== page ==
The Tel Aviv Municipal Council approved a resolution Monday night to ask the Transportation Ministry for permission to operate public transport systems on Shabbat.

Proposed by Meretz Councilwoman Tamar Zandberg, in conjunction with the secularist Be Free Israel organization, the motion passed 13-7, and was also supported by Tel Aviv Mayor Ron Huldai.

“Whoever doesn’t want to get on a bus on Shabbat doesn’t have to,” the mayor said after the vote.

According to the proposal, the municipality will request permission from the commissioner for public transport of to operate public transit on Shabbat. The commissioner is authorized by law to approve such requests in cases where a municipality considers such services to be essential, as well as in situations where public transport serves a non-Jewish population, or for the purposes of transport to a hospital.

The proposal will now continue to the municipality administration where it will most likely pass as well.

“There’s no doubt this is a great achievement, almost historic,” said Be Free Israel Director Mickey Gitzin following the vote. “It’s now a campaign that has just begun, and along with this optimism, the politicians have to know that we’re not going home until there’s a bus to take us there. No one can bury this struggle.”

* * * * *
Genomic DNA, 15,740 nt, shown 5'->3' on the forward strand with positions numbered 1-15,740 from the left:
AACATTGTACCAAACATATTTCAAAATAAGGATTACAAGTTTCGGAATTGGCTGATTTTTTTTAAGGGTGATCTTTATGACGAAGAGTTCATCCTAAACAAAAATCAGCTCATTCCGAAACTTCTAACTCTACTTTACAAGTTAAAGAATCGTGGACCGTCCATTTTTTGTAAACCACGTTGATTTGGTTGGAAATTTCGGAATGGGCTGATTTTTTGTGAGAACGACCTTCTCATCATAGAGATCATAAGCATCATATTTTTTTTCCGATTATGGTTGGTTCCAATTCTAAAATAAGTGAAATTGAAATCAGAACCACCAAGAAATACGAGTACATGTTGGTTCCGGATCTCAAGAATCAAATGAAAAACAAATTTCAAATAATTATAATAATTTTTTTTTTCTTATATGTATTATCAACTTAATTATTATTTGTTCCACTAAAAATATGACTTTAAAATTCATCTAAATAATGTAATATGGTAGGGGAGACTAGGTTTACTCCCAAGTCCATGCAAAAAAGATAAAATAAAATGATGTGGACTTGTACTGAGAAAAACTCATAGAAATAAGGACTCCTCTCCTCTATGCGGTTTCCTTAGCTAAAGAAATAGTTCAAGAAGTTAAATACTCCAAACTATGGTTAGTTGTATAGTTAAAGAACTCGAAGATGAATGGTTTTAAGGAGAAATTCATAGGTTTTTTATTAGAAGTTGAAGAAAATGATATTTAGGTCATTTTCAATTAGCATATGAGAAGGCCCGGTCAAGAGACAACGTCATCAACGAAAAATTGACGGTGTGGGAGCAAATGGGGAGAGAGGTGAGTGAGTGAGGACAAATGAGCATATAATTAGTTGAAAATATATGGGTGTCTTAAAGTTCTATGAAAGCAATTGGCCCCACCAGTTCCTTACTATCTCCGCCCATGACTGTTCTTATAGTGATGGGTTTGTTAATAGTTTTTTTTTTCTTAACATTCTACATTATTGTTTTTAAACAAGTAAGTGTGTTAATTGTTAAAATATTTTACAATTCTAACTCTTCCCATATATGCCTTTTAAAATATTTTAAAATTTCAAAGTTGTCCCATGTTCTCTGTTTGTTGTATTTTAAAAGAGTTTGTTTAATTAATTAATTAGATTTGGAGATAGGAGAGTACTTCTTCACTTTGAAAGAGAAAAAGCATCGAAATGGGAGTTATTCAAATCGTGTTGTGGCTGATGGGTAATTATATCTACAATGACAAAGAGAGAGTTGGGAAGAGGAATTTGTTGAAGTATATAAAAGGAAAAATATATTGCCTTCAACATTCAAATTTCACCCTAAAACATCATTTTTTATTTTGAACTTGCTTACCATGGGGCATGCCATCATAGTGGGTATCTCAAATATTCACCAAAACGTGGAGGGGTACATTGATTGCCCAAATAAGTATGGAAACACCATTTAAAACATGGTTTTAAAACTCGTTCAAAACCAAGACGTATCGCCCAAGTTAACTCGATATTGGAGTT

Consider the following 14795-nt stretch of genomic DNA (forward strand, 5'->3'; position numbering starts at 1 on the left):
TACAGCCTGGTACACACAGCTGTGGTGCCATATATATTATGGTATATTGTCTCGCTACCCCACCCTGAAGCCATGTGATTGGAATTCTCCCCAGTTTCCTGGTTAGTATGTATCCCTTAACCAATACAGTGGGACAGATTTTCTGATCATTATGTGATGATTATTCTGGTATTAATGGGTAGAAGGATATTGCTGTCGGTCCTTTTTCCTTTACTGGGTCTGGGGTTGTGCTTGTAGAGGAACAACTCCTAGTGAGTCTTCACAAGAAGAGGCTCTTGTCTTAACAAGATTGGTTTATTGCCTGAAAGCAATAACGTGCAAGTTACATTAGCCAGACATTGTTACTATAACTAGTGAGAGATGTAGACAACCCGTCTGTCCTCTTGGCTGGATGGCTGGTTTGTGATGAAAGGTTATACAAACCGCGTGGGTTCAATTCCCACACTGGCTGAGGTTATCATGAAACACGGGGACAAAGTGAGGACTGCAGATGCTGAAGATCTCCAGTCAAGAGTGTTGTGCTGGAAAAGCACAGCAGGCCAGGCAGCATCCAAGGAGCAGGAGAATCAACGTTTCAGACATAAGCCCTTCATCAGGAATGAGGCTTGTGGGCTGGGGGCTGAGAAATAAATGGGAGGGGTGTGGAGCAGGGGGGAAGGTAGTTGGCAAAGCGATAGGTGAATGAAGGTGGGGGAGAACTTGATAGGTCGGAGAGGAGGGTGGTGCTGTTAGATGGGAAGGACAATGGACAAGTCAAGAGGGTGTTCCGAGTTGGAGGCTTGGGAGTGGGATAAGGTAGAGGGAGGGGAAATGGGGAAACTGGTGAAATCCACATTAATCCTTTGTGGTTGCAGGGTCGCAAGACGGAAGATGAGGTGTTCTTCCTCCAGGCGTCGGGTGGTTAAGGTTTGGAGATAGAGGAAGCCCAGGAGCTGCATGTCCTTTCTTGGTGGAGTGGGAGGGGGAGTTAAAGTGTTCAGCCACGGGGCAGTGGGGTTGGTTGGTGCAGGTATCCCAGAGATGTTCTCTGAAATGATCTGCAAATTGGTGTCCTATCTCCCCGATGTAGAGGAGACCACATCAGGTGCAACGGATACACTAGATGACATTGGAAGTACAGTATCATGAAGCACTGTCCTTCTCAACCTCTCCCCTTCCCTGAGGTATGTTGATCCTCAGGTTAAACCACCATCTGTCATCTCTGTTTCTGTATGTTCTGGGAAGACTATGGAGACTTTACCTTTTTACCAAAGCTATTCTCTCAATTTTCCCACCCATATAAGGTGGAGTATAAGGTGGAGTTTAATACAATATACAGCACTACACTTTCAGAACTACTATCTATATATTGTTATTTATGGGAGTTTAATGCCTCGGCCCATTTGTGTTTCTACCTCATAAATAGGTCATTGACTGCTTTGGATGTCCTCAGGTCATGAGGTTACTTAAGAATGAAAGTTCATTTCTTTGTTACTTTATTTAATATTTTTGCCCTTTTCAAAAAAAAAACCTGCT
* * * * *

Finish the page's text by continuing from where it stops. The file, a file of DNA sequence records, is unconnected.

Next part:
Binyamin Babayouf, a Tel Aviv city councilman for Shas, told The Jerusalem Post on Wednesday that he and his party would fight against any effort to run public transport in the city on Shabbat and festivals.

“The [ancient] Greeks, Stalin and Communist Russia and many others have all tried to prevent Jews from observing Shabbat, but none of them succeeded and they won’t succeed here in Tel Aviv, either.

Babayouf denied that the lack of public transportation on Shabbat constituted religious coercion and said that no one was trying to force people to be religiously observant.

“More than the Jewish people have guarded Shabbat – Shabbat has guarded the Jewish people,” he said. “It is one of the greatest things that has distinguished us from other peoples. If we open government offices and run public transport, what will be the difference between a Jew living here and a Jew living in the US, Europe or Uganda? What did we come here for?” he asked.

A spokesman for Yisrael Meir Lau, Tel Aviv’s chief rabbi, said he would not comment publicly on the issue.

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